The U.S. Navy says fear that an American cargo ship captain's life was in imminent danger prompted U.S. gunfire that killed three Somali pirates and secured the captain's freedom after five harrowing days in captivity.
Late Sunday came word that Captain Richard Phillips, who offered himself as a hostage to secure the freedom of his crew aboard the Maersk Alabama, was unharmed aboard a U.S. Navy vessel.
Vice Admiral William Gortney of the U.S. Navy's 5th Fleet says elite special forces aboard the USS Bainbridge took action on orders from President Barack Obama to use deadly force, if Phillip's life was at stake.
"The pirates were armed with AK-47s and small-caliber pistols. And they were pointing the AK-47s at the captain. It got heated, and the on-scene commander interpreted hostile intent by the pirates and took the appropriate action," said Admiral Gortney.
The admiral says the pirates had been demanding a substantial ransom and repeatedly threatened to kill Phillips. Phillips and the pirates were aboard a lifeboat from the Alabama that had run out of fuel. A fourth pirate was on the Bainbridge at the time the stand-off ended.
Gortney said, "The one pirate who surrendered early today is being treated humanely. His counterparts [other pirates] who chose to continue to fight paid with their lives. And the [U.S.] Department of Justice is working out the details with the intent of holding him [i.e., the 4th pirate] accountable for his actions."
Gortney described Phillips and his crew as "heroic". But the head of Maersk Line, John Reinhart, who spoke with Phillips by telephone after the ordeal had ended, said the captain insisted the real heroes were the U.S. service members who "brought me home."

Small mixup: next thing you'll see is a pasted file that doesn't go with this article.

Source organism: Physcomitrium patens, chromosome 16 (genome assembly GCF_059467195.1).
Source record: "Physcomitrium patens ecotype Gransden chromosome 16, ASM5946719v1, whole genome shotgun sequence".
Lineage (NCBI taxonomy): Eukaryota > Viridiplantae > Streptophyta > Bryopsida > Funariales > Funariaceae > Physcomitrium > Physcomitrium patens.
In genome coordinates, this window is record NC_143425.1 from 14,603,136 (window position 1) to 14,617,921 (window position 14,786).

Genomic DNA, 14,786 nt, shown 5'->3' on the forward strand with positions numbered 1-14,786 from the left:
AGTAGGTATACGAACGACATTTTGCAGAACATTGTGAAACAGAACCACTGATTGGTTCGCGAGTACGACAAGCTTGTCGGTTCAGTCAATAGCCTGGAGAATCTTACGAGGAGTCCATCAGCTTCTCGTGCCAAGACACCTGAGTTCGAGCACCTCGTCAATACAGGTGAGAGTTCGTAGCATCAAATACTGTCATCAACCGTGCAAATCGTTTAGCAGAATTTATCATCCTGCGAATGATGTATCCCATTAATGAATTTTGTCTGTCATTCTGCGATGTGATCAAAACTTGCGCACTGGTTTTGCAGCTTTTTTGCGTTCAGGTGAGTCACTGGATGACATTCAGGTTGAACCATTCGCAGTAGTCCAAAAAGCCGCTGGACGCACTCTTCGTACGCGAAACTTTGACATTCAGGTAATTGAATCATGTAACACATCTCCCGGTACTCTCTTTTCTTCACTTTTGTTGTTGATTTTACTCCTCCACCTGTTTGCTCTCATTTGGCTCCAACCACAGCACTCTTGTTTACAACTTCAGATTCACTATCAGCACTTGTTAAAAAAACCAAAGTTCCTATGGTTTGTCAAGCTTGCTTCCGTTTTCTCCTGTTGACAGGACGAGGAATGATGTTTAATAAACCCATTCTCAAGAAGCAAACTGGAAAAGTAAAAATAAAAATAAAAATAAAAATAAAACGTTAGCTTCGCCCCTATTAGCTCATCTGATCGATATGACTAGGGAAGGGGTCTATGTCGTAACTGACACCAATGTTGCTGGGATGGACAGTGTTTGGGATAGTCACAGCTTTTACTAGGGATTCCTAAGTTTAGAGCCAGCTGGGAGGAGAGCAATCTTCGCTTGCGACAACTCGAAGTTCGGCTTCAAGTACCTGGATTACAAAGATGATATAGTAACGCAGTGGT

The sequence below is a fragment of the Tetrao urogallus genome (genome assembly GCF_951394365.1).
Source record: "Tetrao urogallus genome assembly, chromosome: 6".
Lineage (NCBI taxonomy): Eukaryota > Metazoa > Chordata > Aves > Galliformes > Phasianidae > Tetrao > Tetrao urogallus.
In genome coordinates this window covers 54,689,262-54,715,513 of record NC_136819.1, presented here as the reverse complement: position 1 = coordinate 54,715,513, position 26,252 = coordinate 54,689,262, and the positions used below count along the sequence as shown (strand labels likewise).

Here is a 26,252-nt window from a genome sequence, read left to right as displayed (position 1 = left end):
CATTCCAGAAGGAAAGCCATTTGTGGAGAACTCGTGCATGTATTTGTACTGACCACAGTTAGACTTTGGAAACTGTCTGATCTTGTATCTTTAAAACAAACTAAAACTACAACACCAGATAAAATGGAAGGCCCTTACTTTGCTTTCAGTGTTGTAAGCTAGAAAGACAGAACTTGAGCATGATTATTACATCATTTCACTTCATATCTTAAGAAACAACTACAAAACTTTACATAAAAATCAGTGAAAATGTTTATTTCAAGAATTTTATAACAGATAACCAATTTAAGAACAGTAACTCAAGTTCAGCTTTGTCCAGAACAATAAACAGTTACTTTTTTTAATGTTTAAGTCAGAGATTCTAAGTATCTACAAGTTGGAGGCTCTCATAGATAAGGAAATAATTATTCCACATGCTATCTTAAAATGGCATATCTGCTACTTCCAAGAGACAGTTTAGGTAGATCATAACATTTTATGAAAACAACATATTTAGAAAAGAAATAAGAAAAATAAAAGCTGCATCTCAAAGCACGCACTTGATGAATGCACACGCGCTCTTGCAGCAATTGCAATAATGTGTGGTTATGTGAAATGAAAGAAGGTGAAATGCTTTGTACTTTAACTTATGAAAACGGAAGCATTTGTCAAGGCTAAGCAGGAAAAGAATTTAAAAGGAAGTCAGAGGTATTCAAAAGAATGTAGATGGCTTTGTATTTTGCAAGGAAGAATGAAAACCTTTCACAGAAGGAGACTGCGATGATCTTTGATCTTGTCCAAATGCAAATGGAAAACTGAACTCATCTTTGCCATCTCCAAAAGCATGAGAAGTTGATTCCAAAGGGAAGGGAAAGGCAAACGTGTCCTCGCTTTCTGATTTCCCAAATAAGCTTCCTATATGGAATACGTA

Phillips had tried to escape on his own, but the Somali pirates recaptured him.
At Captain Phillips' home in Vermont, there was jubilation. Family friend Alison McColl spoke to reporters. "This is truly a very happy Easter for the Philips family."
Phillips was the first American to be taken by pirates who have plagued the Gulf of Aden and Indian Ocean shipping lanes for years. Hundreds of other hostages of various nationalities are being held hostage by pirates.
The U.S. Navy's rescue of Phillips was the second time that Somali pirates have faced deadly military force this month. Last week, French forces killed two pirates and captured three others to end a hostage stand-off aboard a French yacht.
Commenting on the Phillips rescue, a self-proclaimed Somali pirate told the Associated Press that he and his fellow marauders have learned a lesson and that they will kill future hostages.